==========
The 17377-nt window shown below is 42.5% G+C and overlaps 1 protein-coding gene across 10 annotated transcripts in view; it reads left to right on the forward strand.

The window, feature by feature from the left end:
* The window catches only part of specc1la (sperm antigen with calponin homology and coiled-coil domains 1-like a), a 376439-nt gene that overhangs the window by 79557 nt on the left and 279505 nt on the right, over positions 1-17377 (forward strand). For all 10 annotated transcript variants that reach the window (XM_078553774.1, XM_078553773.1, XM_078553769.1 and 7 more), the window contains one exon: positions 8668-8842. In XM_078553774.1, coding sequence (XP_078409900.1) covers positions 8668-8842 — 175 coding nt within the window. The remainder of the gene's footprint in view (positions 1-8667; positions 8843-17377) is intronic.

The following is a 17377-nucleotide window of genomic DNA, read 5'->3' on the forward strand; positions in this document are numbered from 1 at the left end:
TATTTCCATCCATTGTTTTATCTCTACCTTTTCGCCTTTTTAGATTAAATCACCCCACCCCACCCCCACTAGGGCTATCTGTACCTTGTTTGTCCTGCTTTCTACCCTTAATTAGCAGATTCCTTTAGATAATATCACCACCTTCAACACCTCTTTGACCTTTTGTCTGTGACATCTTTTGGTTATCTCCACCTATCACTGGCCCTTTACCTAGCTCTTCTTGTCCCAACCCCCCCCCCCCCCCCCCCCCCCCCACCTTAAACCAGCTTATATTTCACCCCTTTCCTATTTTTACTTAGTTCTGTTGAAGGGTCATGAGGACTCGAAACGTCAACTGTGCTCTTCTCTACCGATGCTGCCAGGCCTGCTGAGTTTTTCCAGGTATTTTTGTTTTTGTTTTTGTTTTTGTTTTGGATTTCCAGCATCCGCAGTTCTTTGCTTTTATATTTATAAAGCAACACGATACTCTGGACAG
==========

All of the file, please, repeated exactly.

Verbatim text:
The 17377-nt window shown below is 42.5% G+C and overlaps 1 protein-coding gene across 10 annotated transcripts in view; it reads left to right on the forward strand.

The window, feature by feature from the left end:
* The window catches only part of specc1la (sperm antigen with calponin homology and coiled-coil domains 1-like a), a 376439-nt gene that overhangs the window by 79557 nt on the left and 279505 nt on the right, over positions 1-17377 (forward strand). For all 10 annotated transcript variants that reach the window (XM_078553774.1, XM_078553773.1, XM_078553769.1 and 7 more), the window contains one exon: positions 8668-8842. In XM_078553774.1, coding sequence (XP_078409900.1) covers positions 8668-8842 — 175 coding nt within the window. The remainder of the gene's footprint in view (positions 1-8667; positions 8843-17377) is intronic.

The following is a 17377-nucleotide window of genomic DNA, read 5'->3' on the forward strand; positions in this document are numbered from 1 at the left end:
TATTTCCATCCATTGTTTTATCTCTACCTTTTCGCCTTTTTAGATTAAATCACCCCACCCCACCCCCACTAGGGCTATCTGTACCTTGTTTGTCCTGCTTTCTACCCTTAATTAGCAGATTCCTTTAGATAATATCACCACCTTCAACACCTCTTTGACCTTTTGTCTGTGACATCTTTTGGTTATCTCCACCTATCACTGGCCCTTTACCTAGCTCTTCTTGTCCCAACCCCCCCCCCCCCCCCCCCCCCCCCACCTTAAACCAGCTTATATTTCACCCCTTTCCTATTTTTACTTAGTTCTGTTGAAGGGTCATGAGGACTCGAAACGTCAACTGTGCTCTTCTCTACCGATGCTGCCAGGCCTGCTGAGTTTTTCCAGGTATTTTTGTTTTTGTTTTTGTTTTTGTTTTGGATTTCCAGCATCCGCAGTTCTTTGCTTTTATATTTATAAAGCAACACGATACTCTGGACAG